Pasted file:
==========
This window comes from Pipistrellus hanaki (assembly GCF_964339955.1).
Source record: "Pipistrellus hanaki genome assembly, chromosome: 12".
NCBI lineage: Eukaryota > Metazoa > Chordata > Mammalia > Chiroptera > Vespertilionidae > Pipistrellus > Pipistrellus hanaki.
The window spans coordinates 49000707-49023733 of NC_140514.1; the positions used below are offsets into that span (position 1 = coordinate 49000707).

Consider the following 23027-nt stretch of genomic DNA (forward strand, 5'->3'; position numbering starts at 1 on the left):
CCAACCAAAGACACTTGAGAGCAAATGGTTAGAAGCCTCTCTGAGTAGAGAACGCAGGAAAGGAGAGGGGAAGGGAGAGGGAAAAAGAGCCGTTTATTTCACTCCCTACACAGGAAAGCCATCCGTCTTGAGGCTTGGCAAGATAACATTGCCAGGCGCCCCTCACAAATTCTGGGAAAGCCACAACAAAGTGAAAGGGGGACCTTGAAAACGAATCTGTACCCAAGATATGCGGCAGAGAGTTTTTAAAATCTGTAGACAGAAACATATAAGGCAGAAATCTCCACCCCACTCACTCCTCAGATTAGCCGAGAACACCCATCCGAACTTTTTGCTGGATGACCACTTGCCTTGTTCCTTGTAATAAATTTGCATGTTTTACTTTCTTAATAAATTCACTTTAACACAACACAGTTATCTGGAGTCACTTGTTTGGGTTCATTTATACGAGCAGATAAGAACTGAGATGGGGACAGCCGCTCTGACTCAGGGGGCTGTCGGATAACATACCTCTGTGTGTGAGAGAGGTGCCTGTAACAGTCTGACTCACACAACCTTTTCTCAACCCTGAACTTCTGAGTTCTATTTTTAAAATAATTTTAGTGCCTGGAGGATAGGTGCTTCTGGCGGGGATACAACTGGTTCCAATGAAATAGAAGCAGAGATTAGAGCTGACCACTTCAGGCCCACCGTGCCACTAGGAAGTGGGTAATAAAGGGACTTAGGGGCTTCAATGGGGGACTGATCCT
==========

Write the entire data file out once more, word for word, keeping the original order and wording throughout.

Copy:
This window comes from Pipistrellus hanaki (assembly GCF_964339955.1).
Source record: "Pipistrellus hanaki genome assembly, chromosome: 12".
NCBI lineage: Eukaryota > Metazoa > Chordata > Mammalia > Chiroptera > Vespertilionidae > Pipistrellus > Pipistrellus hanaki.
The window spans coordinates 49000707-49023733 of NC_140514.1; the positions used below are offsets into that span (position 1 = coordinate 49000707).

Consider the following 23027-nt stretch of genomic DNA (forward strand, 5'->3'; position numbering starts at 1 on the left):
CCAACCAAAGACACTTGAGAGCAAATGGTTAGAAGCCTCTCTGAGTAGAGAACGCAGGAAAGGAGAGGGGAAGGGAGAGGGAAAAAGAGCCGTTTATTTCACTCCCTACACAGGAAAGCCATCCGTCTTGAGGCTTGGCAAGATAACATTGCCAGGCGCCCCTCACAAATTCTGGGAAAGCCACAACAAAGTGAAAGGGGGACCTTGAAAACGAATCTGTACCCAAGATATGCGGCAGAGAGTTTTTAAAATCTGTAGACAGAAACATATAAGGCAGAAATCTCCACCCCACTCACTCCTCAGATTAGCCGAGAACACCCATCCGAACTTTTTGCTGGATGACCACTTGCCTTGTTCCTTGTAATAAATTTGCATGTTTTACTTTCTTAATAAATTCACTTTAACACAACACAGTTATCTGGAGTCACTTGTTTGGGTTCATTTATACGAGCAGATAAGAACTGAGATGGGGACAGCCGCTCTGACTCAGGGGGCTGTCGGATAACATACCTCTGTGTGTGAGAGAGGTGCCTGTAACAGTCTGACTCACACAACCTTTTCTCAACCCTGAACTTCTGAGTTCTATTTTTAAAATAATTTTAGTGCCTGGAGGATAGGTGCTTCTGGCGGGGATACAACTGGTTCCAATGAAATAGAAGCAGAGATTAGAGCTGACCACTTCAGGCCCACCGTGCCACTAGGAAGTGGGTAATAAAGGGACTTAGGGGCTTCAATGGGGGACTGATCCT